Global emissions from energy are flat. Now what ?

There are still reasons to cheer in our fight against climate change. According to the respected International Energy Agency’s new report, global greenhouse gases emissions from energy remained flat in 2016 while the global economy grew by 3.1 percent. 

Read more

World Energy Outlook 2016 and global CO2 emissions

Every year in late November, it is the same thing: the very respected International Energy Agency publishes its World Energy Outlook. This year’s edition is interesting in more than one aspect.

Read more

Concentrated Solar Power to get major boost

Concentrated Solar Power, or CSP, is another possible technology to generate electricity from the sun. While it can store energy and thus provide electricity after the sun went down, the global current capacity is still around 5,000 MW, compared to solar PV’s being above 220,000 MW.

Read more

21 countries decouple economic growth from emissions

21 countries from Austria to the United States have cut their greenhouse gases emissions while growing their economies in the past 15 years. This proves that decoupling economic growth and greenhouse gases emissions is feasible. 

Read more

Renewables will be the primary electricity source by 2030

With renewable energy sources ramping fast, it is no surprise that even the generally conservative International Energy Agency believes that solar, wind and the likes will the primary electricity source globally by 2030.

Read more

Global emissions from energy sector stalled in 2014

Good news everyone ! According to the International Energy Agency, global carbon emissions related to the energy sector ” stalled ” last year. This took place in a time of global economic growth (+3% globally).

Read more

Cleantech investments need to soar

A solar installationAccording to a report published in May by the International Energy Agency,  the clean energy investments needed to limit temperatures from warming to 2 degrees Celsius: an additional $44 trillion ( 32 trillion euros ) by 2050.

This means spending an additional $1.2 trillion in cleantech ( like solar, wind, geothermal, bioenergy…. ) per year for the next 36 years is needed in order to limit climate risk. But this represent investments, not costs.

Indeed, these investments would result in over $115 trillion in fuel savings. This represent would a net savings of $71 trillion. (51 trillion euros). 

Read more

A trillion dollar a year in cleantech is needed

UN Christiana FigueresA thousand billion dollars, this the kind of money we need to invest every year to keep the world from warming more than two degrees Celsius, according to the UN climate chief Christiana Figueres, quoting IEA figures.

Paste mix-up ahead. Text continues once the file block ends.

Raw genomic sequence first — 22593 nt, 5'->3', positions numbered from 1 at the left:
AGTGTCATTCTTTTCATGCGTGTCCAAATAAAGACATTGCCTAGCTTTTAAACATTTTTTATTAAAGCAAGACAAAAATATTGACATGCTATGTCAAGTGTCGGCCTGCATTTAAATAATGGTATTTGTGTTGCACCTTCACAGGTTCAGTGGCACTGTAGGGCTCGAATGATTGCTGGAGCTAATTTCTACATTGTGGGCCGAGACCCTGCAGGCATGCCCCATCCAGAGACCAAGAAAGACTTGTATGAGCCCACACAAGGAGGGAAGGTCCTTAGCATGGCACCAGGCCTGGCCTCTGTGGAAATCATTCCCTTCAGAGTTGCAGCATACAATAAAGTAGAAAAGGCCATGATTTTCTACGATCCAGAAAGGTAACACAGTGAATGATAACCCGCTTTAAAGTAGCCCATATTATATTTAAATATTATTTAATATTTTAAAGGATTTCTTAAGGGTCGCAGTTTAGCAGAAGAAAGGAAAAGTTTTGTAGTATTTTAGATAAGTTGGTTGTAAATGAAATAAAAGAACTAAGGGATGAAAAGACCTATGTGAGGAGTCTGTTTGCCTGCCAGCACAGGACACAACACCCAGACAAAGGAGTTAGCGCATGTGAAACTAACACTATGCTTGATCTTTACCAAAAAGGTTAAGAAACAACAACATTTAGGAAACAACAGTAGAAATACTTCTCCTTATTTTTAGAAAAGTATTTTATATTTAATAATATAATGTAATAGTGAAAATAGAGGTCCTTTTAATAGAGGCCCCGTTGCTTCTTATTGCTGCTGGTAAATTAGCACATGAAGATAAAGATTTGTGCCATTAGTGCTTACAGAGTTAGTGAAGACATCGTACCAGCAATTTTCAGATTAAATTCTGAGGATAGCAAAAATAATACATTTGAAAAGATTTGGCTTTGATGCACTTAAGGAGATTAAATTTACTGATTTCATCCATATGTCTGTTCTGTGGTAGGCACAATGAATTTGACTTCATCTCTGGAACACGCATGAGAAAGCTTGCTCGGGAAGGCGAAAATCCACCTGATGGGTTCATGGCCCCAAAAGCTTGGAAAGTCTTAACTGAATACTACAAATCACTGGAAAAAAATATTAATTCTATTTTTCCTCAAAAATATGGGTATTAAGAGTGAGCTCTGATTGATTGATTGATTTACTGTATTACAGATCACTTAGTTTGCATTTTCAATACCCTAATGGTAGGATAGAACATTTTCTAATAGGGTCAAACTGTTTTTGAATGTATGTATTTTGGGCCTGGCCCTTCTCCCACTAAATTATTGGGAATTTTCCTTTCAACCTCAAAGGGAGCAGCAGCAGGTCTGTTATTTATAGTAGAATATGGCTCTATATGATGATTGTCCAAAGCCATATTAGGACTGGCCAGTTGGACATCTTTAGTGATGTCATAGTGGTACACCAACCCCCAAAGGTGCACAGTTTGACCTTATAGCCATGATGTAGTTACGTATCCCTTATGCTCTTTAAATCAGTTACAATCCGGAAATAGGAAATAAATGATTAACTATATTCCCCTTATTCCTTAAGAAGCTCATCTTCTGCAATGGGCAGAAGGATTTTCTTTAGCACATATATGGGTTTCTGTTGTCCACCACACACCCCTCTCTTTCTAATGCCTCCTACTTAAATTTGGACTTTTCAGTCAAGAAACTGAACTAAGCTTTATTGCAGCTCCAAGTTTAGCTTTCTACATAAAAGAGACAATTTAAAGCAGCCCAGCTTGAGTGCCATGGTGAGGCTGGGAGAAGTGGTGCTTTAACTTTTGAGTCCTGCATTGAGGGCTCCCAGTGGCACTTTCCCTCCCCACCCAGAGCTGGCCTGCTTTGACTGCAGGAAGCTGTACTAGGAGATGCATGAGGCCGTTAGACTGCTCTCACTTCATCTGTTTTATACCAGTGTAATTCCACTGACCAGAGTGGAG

In an interview with the Guardian, she stated that investments in clean technologies have to at least triple – from around $300 billion currently –  in the next 15 years to avert a climate catastrophe.

Doing this would require involving the world’s biggest investors such as pension funds, insurance companies, foundations and investment managers, which control about $76tn in assets.

Read more

Carbon tax endorsed by IMF and OECD

Carbon taxWe have seen it quite a few times in the previous months : taxing carbon is a good idea as it already works in Australia, Ireland and British Columbia. Emissions reductions have been quite noticeable in all cases.

As a result, more countries will follow suit, such as the People’s Republic of China, South Africa and even France. The government of my home country indeed has stated that it will start taxing carbon in January 2014.

As a result, taxing carbon is one of the solutions at the disposal of the nations willing to slash their greenhouse gases emissions among cutting fossil fuels subsidies.

Read more

IEA World Energy Outlook 2013

IEA World Energy Outlook 2013The World Energy Outlook from the International Energy Agency is a key publication when it comes to energy and climate issues as it presents key indicators, facts and trends from renowned experts.

This year the IEA outlined the importance of ending fossil fuels subsidies – which amounted to $544 billion / 400€ billion last year, five times more than for renewables – to unleash more of the potential of energy efficiency.

Ending these subsidies globally is thus a vital necessity as current greenhouse gases emissions and carbon intensity would propel us in a warming of 3.6°C, ie. the end of our civilization.

Read more

Energy efficiency delivers a lot, could do more

IEA Energy efficiency market report 2013You know it if you have been reading this blog for some time : I am quite passionate about energy efficiency and its huge potential. Now here come two major reports that will hopefully transform you in energy efficiency enthusiasts.

The International Energy Agency ( IEA ), the OECD energy office, have published recently a great report on energy efficiency, an often overlooked solution to climate change, energy scarcity and peak oil, and increasing energy prices.

The Natural Resources Defense Council (NRDC) have found equally interesting figures for the United States in one of their latest studies.

Read more

%d bloggers like this: